With his book “Ornament and Crime” he paved the way to modernity
The teaching staff at the Stiftsgymnasium Melk refused the re-enrollment of the young Adolf Loos after his first year at the school. The reason: “worst possible” grades in drawing and conduct. It was probably precisely this rebellious, cheeky behaviour, and his similarly revolutionary aesthetic approach, that made him into a world-renowned journalist and architect.
“One should only do something new if one can do something better.” Adolf Loos (1870-1933), Austrian architect and journalist, on one of his principles.
Loos took pleasure in provocation his whole life – and he did it in style
Adolf Loos didn’t have gambling or drinking debts, he had debts with his tailor. “Why a man should be well-dressed: revealing facts about clothing” is the title of one of his essays. However he didn’t only have exact ideas about the appearance of the living, but also that of the dead: he devised the simple design of his own gravestone himself, and it can still be admired at the Zentralfriedhof today. More centrally located and perhaps more exciting (or relaxing) is a visit to another Loos “memorial”: the tiny “American Bar” is a popular destination for visitors from all over the world – and for residents of Vienna.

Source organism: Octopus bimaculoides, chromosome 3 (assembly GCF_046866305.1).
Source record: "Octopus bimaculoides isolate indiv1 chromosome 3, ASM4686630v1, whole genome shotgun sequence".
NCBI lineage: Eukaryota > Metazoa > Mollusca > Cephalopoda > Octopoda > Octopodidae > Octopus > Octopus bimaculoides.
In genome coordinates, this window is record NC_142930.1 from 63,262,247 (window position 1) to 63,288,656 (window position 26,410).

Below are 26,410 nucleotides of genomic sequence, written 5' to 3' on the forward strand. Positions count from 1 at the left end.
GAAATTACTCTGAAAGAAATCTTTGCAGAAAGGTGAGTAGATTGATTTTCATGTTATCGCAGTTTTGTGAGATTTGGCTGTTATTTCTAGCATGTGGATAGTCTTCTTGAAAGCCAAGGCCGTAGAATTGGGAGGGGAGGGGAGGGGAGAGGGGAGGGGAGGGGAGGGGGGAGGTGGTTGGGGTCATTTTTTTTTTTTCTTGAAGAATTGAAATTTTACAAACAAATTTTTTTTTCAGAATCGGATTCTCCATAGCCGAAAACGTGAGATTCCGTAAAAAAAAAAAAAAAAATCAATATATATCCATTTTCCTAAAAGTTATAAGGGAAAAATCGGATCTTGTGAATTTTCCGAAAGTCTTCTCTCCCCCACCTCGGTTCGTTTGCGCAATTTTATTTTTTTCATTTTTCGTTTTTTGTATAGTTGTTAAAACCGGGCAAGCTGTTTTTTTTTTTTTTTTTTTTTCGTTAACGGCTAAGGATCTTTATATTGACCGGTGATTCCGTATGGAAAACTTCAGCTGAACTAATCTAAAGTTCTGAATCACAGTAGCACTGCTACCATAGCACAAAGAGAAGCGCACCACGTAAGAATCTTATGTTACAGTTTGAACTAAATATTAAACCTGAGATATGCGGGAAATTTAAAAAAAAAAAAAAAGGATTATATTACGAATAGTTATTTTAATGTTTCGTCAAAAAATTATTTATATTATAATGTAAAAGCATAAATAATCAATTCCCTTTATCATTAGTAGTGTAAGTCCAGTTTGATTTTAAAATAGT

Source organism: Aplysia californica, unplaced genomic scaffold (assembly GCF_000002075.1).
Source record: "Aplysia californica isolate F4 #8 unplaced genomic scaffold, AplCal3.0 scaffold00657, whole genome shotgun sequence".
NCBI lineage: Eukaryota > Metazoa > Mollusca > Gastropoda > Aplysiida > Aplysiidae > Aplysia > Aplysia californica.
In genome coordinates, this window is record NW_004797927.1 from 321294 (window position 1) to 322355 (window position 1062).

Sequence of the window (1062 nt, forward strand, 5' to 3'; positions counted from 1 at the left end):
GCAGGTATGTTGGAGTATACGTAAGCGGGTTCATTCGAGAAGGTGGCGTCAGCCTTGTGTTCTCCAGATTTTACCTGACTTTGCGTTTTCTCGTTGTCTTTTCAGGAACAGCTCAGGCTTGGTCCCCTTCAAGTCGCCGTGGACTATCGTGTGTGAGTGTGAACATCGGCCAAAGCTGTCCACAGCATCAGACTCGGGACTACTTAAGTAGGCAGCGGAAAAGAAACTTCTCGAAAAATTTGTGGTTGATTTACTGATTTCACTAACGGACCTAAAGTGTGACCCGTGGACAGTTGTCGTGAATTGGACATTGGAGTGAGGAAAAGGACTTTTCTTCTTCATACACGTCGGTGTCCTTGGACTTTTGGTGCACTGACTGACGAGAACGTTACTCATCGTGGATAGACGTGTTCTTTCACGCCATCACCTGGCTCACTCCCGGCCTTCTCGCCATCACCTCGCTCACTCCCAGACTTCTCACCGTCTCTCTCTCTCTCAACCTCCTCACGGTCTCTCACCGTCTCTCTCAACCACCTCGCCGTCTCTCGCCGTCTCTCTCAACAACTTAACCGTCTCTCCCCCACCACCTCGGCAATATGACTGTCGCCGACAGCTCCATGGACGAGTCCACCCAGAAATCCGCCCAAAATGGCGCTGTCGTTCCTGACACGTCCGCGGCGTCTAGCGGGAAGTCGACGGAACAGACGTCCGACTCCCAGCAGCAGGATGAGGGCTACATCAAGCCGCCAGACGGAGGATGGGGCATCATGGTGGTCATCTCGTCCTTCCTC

The well-known pamphlet “Ornament und Verbrechen” (“Ornament and Crime”) is evidence of Loos’ status as a pioneer of modernism. Just how uncompromising he was in his loathing of “time-wasting” ornamentation is shown, on the one hand, by his rejection of Jugendstil (Art Nouveau), the Wiener Secession and the Wiener Werkstätte, but also by his own “Looshaus” on Michaelerplatz. Devoid of decoration, and of windowsills, it caused a scandal, and became known as “the house with no eyebrows”. Emperor Franz Joseph found the sight of the building unbearable, and angrily had the windows of the Hofburg which looked onto Michaelerplatz boarded up. He probably would have agreed with the assessment of the teachers at the Stiftsgymnasium Melk.
Text: Agnes Hamberger, Fotos: Christine Wurnig, Bild Bar innen: American Bar/Roberto